Conducting studies like that is both time-consuming and expensive, he added, and the lack of such data limits the scope of outside research on gun violence.

A month after the 2012 Newtown massacre that left 20 children and 6 adults dead, President Obama called on the CDC and other agencies to conduct and sponsor gun violence research.

But the original language imposed by Congress, as well as low funding levels have continued to have a chilling effect on the agency.

CDC health communications specialist Courtney Lenard told CBS the agency limited its research on gun violence not because it was legally prohibited, but because there always seemed to be a threat of additional funding cuts if the studies continued.

Technically, Webster said CDC could circumvent the restriction if it wanted to by addressing gun violence in the two areas that it already reviews: youth violence and domestic violence.

Even so, a group of House Democrats and advocacy groups for doctors will hold a press conference Wednesday morning on Capitol Hill calling for the language to be lifted from proposed GOP-sponsored spending bills that will likely be voted on next week.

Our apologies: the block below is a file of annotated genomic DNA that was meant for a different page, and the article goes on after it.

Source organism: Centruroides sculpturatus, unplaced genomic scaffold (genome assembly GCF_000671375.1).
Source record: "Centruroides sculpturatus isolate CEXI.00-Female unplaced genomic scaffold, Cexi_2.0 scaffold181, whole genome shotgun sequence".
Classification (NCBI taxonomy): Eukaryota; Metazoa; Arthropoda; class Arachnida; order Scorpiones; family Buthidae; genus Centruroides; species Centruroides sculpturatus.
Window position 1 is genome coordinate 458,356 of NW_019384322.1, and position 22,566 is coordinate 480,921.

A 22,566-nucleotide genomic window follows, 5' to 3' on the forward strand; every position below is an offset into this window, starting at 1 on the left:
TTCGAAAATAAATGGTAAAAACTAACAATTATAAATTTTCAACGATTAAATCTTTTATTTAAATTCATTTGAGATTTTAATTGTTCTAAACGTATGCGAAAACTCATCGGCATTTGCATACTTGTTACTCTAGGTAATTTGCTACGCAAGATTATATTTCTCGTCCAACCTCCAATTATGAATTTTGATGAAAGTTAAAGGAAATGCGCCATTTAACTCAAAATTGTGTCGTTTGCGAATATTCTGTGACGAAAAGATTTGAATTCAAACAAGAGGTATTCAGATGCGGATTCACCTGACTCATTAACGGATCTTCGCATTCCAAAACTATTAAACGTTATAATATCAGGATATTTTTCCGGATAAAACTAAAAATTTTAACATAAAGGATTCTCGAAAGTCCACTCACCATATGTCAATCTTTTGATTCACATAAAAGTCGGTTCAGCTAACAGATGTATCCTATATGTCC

Democrats have occasionally reinvigorated this debate since Newtown, and the pressure has been building this year.

After the Charleston shooting at a historic black church that left nine people dead in June, Democrats on the House Appropriations Committee offered an amendment to strip the CDC restriction from a bill that would fund the agency.

"When it comes to gun violence, my friends, this committee won't give one dime for the CDC to conduct research on something that is killing Americans by the thousands," Rep. Nita Lowey, D-New York, said during the markup of the bill.

Republicans on the panel, however, blocked the amendment because they claimed allowing the CDC to research gun violence would take aim at the Second Amendment. A GOP report accompanying the bill says the restriction is meant to prevent activity that would result in a future policy "to limit access to guns, ammunition, or to create a list of gun owners."